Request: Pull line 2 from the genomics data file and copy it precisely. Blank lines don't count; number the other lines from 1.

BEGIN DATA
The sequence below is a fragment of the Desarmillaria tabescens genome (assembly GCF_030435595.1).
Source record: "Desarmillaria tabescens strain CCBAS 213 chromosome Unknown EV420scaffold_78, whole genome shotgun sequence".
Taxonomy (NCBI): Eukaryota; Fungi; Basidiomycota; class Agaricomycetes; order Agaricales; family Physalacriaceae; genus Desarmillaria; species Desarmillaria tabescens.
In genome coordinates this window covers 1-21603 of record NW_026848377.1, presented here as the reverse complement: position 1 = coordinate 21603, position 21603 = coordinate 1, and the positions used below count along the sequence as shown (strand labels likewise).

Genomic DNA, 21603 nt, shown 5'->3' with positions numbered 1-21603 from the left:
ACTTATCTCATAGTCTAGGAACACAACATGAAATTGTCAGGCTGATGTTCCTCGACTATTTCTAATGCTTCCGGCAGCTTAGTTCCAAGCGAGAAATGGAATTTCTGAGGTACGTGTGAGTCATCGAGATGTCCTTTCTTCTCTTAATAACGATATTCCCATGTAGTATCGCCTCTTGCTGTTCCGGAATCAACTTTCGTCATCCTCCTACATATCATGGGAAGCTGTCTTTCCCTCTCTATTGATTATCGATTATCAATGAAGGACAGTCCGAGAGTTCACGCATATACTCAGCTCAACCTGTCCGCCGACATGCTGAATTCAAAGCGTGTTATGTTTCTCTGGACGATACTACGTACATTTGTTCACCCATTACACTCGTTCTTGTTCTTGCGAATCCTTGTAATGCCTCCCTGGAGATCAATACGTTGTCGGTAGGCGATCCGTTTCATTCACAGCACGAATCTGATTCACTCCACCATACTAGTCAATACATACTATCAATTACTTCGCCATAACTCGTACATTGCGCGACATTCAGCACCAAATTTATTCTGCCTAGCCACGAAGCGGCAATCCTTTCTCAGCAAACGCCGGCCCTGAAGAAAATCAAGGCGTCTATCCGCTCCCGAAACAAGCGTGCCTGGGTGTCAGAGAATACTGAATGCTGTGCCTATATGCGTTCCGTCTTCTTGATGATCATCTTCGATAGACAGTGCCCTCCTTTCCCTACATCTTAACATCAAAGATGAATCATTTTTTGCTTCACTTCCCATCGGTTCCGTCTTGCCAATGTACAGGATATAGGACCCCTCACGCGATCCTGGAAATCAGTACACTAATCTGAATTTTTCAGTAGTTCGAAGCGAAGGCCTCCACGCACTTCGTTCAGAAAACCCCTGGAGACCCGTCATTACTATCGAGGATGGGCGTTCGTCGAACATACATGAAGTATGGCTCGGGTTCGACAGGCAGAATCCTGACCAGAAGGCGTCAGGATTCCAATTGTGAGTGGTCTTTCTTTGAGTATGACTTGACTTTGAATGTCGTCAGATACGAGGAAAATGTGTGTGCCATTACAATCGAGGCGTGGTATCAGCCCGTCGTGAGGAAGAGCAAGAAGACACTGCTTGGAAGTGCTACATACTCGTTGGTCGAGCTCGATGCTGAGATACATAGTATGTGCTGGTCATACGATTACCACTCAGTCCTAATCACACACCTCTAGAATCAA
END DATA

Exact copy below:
Source record: "Desarmillaria tabescens strain CCBAS 213 chromosome Unknown EV420scaffold_78, whole genome shotgun sequence".